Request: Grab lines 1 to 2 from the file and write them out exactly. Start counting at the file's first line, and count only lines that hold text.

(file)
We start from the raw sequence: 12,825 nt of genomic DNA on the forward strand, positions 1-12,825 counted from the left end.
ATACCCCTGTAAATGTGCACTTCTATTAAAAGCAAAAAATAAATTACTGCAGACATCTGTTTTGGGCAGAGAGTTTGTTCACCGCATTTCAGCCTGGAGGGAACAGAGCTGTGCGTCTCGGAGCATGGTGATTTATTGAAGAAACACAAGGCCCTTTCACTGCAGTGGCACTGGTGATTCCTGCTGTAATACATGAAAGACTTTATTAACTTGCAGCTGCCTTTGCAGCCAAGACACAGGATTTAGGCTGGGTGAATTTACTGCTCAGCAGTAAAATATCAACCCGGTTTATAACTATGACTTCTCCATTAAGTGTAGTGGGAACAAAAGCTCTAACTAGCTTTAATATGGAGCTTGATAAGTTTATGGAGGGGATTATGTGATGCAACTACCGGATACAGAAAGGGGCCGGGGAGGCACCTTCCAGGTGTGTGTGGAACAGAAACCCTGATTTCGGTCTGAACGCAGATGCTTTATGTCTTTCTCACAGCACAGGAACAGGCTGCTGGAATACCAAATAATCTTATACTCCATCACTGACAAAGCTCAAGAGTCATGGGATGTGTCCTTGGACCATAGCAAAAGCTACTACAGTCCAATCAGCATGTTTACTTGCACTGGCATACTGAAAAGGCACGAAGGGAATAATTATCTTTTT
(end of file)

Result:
We start from the raw sequence: 12,825 nt of genomic DNA on the forward strand, positions 1-12,825 counted from the left end.
ATACCCCTGTAAATGTGCACTTCTATTAAAAGCAAAAAATAAATTACTGCAGACATCTGTTTTGGGCAGAGAGTTTGTTCACCGCATTTCAGCCTGGAGGGAACAGAGCTGTGCGTCTCGGAGCATGGTGATTTATTGAAGAAACACAAGGCCCTTTCACTGCAGTGGCACTGGTGATTCCTGCTGTAATACATGAAAGACTTTATTAACTTGCAGCTGCCTTTGCAGCCAAGACACAGGATTTAGGCTGGGTGAATTTACTGCTCAGCAGTAAAATATCAACCCGGTTTATAACTATGACTTCTCCATTAAGTGTAGTGGGAACAAAAGCTCTAACTAGCTTTAATATGGAGCTTGATAAGTTTATGGAGGGGATTATGTGATGCAACTACCGGATACAGAAAGGGGCCGGGGAGGCACCTTCCAGGTGTGTGTGGAACAGAAACCCTGATTTCGGTCTGAACGCAGATGCTTTATGTCTTTCTCACAGCACAGGAACAGGCTGCTGGAATACCAAATAATCTTATACTCCATCACTGACAAAGCTCAAGAGTCATGGGATGTGTCCTTGGACCATAGCAAAAGCTACTACAGTCCAATCAGCATGTTTACTTGCACTGGCATACTGAAAAGGCACGAAGGGAATAATTATCTTTTT